If you’ve never done the big steppin’, you probably will soon. Why not start practicing? Just extend your fists back and forth like you’re doing a bench press, and slowly rotate on your tip toes. Now you’re big steppin’.

The dance and accompanying song come from the mind of Stunnaman02, San Francisco’s most exciting up-and-coming rapper. All of a sudden, his knack for self-promotion is starting to pay off, big time, as the #bigsteppin02challenge begins to go viral on social media, and pro sports teams commission their own versions of the song.

At their preseason game on Saturday, the 49ers unveiled a themed version of “Big Steppin’,” with mascot Sourdough Sam and rapper E-40 demonstrating the dance to the crowd. That very same day, Mayor London Breed did the Big Steppin’ with Stunnaman at the grand opening of Global Net Detailing in SoMa. And on Monday, Stunnaman said the Warriors reached out asking for their own themed version of the song. That came a few days after Stunnaman performed the song into the ear of a rapt, gold medal-sporting Draymond Green at a local club. 

Now, Stunnaman is hoping “Big Steppin’” can become more than just the “Bay Area song of the summer,” as KQED’s Pendarvis Harshaw dubbed it, and a real gateway to mainstream success. 

“It’s definitely impacted my career exponentially,” Stunnaman, AKA Jordan Gomes, says. “I was just running at Lake Merritt and hella people stopped me to hit a big steppin’. I went to the Giants game yesterday, and a couple of people were like, ‘Oh my god, big steppin’, big steppin’!’”

While Stunnaman is a bit surprised by how quickly his song and dance have gained popularity, nothing about this ascent is accidental. Back when he and producer QuakeBeatz releasedI Gotta Feel Itin January, his A&R identified “‘Big Steppin’” as a summer smash. Starting that winter, Stunnaman hired a personal trainer to prep for the video concept he had in mind: a gritty weight room scene that devolves into a strip club bacchanal.  

“During the video, my production team was like, oh man, that dance is dope,” he says. “And I was like, man, thank you. I’ve been doing it for like 15 years, since I was in like 8th grade.” (Stunnaman later had to clarify the origins of his moves in an Instagram video, after Detroit drill fans falsely claimed he stole the dance, and its name, from them.)  

After the video shoot, friends and collaborators kept talking up the dance, so Stunnaman and his team decided to build their promotional strategy around it. When the “Big Steppin’” video dropped on June 3, so did the #bigsteppin02challenge. Every day, the rapper would post a video of himself big steppin’ wherever he happened to be, whether on a hike, at a house party or in a Target — often shirtless. The challenge really started to take off when Stunnaman hit a big steppin on a 280 offramp downtown. Shortly thereafter, Bay Area hip-hop don E-40 got in on the action, big steppin’ with Stunnaman in a TikTok sketch.

“Ever since then, every week somebody new is doing it,” Stunnaman says, rattling off a list of celebrities who’ve posted videos of themselves big steppin’: DaBoii and Slimmy B of SOB X RBE, Nef the Pharaoh, 24KGoldn, DJ Esco. “Now the 49ers and Mayor London Breed just did it.”

The fitness-inspired song and dance, with its bass-heavy, quintessentially Bay Area beat by QuakeBeatz, pairs naturally with pro sports. Stunnaman re-recorded the chorus for the Niners version to be more in theme: “Big steppin’, 49ers with me and we out here bench pressin’/ Big flexin’, offense scoring and we got some big weapons.”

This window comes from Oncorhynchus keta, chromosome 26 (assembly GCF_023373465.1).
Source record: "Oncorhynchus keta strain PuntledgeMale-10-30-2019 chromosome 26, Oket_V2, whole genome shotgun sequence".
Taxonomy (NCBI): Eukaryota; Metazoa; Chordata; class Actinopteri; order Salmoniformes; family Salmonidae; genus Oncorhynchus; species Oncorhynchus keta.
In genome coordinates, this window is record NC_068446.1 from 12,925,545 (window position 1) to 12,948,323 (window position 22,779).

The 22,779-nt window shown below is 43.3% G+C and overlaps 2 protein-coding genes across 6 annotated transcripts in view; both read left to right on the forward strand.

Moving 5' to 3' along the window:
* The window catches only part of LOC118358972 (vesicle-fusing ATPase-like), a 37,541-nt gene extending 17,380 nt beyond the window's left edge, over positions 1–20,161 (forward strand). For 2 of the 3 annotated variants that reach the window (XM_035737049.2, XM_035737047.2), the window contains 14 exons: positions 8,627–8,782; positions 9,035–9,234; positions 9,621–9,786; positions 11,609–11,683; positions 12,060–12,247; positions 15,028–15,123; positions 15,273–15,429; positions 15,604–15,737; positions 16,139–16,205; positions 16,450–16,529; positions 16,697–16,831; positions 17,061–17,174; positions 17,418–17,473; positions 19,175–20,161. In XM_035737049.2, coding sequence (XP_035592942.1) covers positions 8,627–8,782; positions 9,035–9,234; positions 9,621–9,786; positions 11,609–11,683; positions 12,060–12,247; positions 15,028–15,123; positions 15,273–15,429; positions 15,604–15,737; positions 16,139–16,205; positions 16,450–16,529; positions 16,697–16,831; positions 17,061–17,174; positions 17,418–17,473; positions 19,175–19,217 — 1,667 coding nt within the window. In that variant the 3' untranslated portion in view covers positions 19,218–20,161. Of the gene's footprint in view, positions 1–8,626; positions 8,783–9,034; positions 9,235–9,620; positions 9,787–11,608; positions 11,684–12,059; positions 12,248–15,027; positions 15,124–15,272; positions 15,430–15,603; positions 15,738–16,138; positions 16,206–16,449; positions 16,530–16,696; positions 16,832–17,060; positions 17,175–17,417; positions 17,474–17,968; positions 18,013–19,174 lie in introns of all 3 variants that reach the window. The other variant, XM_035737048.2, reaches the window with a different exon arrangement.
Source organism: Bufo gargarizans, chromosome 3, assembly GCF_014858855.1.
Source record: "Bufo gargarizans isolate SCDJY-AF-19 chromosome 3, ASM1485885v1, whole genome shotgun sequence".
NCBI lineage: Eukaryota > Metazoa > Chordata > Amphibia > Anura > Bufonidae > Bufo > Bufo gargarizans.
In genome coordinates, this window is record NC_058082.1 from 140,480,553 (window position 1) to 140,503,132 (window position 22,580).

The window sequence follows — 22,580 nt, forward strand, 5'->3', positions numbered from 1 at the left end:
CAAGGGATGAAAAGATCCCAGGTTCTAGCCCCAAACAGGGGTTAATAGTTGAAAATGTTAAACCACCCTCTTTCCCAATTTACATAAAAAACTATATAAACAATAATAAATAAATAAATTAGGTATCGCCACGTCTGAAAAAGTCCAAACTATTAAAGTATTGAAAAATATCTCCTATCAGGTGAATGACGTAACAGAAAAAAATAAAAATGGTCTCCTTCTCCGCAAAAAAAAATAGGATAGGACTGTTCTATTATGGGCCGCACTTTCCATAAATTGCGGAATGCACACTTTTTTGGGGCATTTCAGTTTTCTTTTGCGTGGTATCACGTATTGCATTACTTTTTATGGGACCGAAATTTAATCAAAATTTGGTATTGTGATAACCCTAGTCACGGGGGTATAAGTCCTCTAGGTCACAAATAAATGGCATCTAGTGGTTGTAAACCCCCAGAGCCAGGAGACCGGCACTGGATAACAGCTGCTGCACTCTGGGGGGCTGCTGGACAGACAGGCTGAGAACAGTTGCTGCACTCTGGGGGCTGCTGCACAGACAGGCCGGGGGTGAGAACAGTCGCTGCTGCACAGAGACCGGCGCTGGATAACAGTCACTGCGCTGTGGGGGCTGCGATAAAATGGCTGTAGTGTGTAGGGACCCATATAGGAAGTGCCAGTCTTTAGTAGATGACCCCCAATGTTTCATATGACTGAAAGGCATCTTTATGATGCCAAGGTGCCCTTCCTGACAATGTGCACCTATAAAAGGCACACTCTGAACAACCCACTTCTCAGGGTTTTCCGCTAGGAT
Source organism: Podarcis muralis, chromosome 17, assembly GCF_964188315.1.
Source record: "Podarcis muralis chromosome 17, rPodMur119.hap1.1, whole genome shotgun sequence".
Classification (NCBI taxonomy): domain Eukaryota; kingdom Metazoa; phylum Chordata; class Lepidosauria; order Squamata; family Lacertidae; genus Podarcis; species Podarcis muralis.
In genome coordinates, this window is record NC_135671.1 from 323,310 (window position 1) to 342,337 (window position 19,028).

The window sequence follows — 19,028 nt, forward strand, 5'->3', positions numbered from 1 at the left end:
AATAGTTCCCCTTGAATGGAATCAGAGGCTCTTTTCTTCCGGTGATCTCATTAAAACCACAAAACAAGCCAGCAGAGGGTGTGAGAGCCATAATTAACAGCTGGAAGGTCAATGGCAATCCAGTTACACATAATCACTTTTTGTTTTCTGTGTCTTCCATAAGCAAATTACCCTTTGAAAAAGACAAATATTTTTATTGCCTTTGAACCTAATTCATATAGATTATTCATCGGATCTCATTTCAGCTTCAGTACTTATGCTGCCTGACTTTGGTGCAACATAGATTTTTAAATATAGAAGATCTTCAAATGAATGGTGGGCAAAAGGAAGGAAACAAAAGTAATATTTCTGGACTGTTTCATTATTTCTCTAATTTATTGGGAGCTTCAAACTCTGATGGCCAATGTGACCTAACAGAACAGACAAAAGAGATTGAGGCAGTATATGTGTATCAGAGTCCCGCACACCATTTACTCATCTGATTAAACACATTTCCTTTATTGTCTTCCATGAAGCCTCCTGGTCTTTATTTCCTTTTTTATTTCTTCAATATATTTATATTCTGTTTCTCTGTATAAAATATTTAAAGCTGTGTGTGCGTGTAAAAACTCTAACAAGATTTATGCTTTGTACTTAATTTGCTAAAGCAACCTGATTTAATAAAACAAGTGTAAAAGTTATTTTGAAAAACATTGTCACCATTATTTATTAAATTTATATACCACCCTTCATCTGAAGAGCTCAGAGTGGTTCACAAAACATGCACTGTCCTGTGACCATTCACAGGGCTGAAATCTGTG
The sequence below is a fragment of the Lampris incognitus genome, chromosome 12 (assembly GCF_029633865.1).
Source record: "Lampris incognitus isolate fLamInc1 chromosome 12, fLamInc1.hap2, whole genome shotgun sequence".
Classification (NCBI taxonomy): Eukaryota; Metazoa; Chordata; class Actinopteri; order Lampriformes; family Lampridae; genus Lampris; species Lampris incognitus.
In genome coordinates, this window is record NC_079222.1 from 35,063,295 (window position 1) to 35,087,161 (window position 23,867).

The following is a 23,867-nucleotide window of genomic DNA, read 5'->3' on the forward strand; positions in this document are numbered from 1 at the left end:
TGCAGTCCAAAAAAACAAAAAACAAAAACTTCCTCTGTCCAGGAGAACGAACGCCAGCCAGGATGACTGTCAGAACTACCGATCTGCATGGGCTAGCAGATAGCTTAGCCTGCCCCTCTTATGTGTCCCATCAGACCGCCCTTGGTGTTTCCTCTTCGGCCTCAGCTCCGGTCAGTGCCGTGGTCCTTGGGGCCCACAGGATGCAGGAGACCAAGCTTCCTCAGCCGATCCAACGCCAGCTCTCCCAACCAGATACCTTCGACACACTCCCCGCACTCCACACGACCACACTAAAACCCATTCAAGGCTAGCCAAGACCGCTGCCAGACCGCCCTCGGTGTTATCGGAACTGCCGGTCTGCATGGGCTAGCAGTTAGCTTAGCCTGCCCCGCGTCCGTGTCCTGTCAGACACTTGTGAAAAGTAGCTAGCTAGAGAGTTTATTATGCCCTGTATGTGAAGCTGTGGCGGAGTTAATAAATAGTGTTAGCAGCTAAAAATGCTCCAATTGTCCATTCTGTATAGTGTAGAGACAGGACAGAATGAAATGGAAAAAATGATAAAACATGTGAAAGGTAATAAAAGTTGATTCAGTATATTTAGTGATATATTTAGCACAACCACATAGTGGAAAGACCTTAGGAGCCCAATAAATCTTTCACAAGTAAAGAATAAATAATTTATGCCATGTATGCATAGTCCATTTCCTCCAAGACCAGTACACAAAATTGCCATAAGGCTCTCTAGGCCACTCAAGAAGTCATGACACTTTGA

By the regular season, it’s not hard to imagine all of Levi’s big steppin’ after every Mostert touchdown. Warriors games at Chase Center could be a similar scene.  

The dance might look easy, but Stunnaman insists it’s “a full body workout.” “The first motion you see is the benchpress, but the real movement of the dance is coming from the tip toes. So it’s like you’re doing a calf raise the whole time,” he says, adding, “then to stay stable, you kind of have to flex your core.”

Fitness, simplicity, irreverence: big steppin’ has the right ingredients to pop off on TikTok. Stunnaman’s hope is to replicate the success of the Track Star Challenge, based on the Mooski song of the same name, which now has 1.3 billion views on TikTok. “I was talking to a few labels, and they were saying the Track Star Challenge started regional first, and then it didn’t hit mainstream ’til six months after it came out,” Stunnaman says. It’s been two months so far, and the #bigsteppin02challenge is nearing half a million views on TikTok. 

Of course, the end game for Stunnaman is advancing his career as a rapper. He says he’s getting some “great offers” from major labels, “but nothing to where I want to stop my independent movement to go be part of a label right now.” In the meantime, he’s got plenty of new music coming out soon, including an album with DrewBanga, and collaborations with E-40, San Quinn, DaBoii, J. Stalin, and others.

Stunnaman, who was part of the group that shut down the Bay Bridge last year to protest racism and police brutality, is also hoping to spread positive messages through the big steppin’ dance. On the aforementioned hike in Pacifica, he got a trio of “older white and Asian ladies” to do the big steppin’ with him. They got to talking about activism, and one of the women told Stunnaman, “We protested for a lot of this, so we understand what’s going on, and we’re fully with the movement. And at that moment, while she’s saying this, it kind of hit me like: we connected over a dance. It gave us this space to talk about race and what’s going on and talk about all these problems that we got, and even though these problems are big, how we can dismantle them.”